Next, we measured the expression levels of mRNA known to be associated with osteogenesis. No consistent differences in the mRNA levels of osteopontin, osterix, or osteocalcin were found (data not shown). However, the levels of core binding factor-α1 (cbfa1) were surprisingly downregulated upon overexpression of PDGF-B (Fig. 3C). Also, bone sialo-protein (bsp) was unexpectedly decreased in MSCs that had been engineered to overexpress bFGF or PDGF-B (Fig. 3D). Both cbfa1 and bsp mRNA levels were also measured at days 4 and 10 during osteogenesis and demonstrated the same tendencies (not shown). Also overexpression of TGF-β1 strongly reduced bsp mRNA levels during osteogenesis.
The adipogenic differentiation capacity from each GF-overexpressing MSC population was evaluated using three different methods: microscopic count of adipocyte-like cells based on morphology and oil droplet accumulation, quantification by flow cytometry of cells with high triglyceride content, and gene expression of adipogenic markers. After culturing MSCs under adipogenic induction medium for 21 days, cells with large lipid droplets were observed, except in conditions of MSCs overexpressing either PDGF-B or TGF-β1 (Fig. 4A). This was further quantified by staining the cells with Nile Red and measuring the percentage of Nile Red positive cells by flow cytometry (Fig. 4B). Similarly, overexpression of PDGF-B or TGF-β1 strongly decreased the number of cells with high triglyceride content. MSCs overexpressing bFGF also showed a significant reduction of Nile Red+ cells, although with greater variation among donors.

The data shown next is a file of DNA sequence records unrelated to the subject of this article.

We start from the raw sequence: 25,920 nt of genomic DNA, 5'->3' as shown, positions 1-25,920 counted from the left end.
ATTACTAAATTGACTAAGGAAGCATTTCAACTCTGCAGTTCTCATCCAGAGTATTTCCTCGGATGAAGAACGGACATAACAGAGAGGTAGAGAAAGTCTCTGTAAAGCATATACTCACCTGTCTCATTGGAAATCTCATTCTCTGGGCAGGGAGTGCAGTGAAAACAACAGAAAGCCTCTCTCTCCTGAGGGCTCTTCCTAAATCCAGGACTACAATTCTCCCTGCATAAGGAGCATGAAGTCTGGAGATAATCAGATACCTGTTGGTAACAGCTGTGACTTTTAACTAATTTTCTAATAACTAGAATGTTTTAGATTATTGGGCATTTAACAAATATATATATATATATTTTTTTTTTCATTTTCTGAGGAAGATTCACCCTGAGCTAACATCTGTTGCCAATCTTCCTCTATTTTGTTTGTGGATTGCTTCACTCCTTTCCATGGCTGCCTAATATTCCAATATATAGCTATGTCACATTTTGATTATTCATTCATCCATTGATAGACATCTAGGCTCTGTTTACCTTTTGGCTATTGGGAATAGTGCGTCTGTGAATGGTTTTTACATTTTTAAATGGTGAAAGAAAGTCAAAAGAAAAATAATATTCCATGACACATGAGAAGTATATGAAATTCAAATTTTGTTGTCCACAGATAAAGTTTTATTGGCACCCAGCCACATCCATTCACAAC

Next, mRNA levels of the adipogenic markers peroxisome proliferator-activated receptor γ (pparγ) and fatty acid binding protein 4 (fabp4) were measured in transduced MSCs after 14 days in culture under adipogenic media. Consistently, over-expression of PDGF-B or TGF-β1 lead to reduced pparγ and fabp4 mRNA levels, while enforced bFGF expression in MSCs lead to only a minor, but nonsignificant, effect (Fig. 4C, 4D).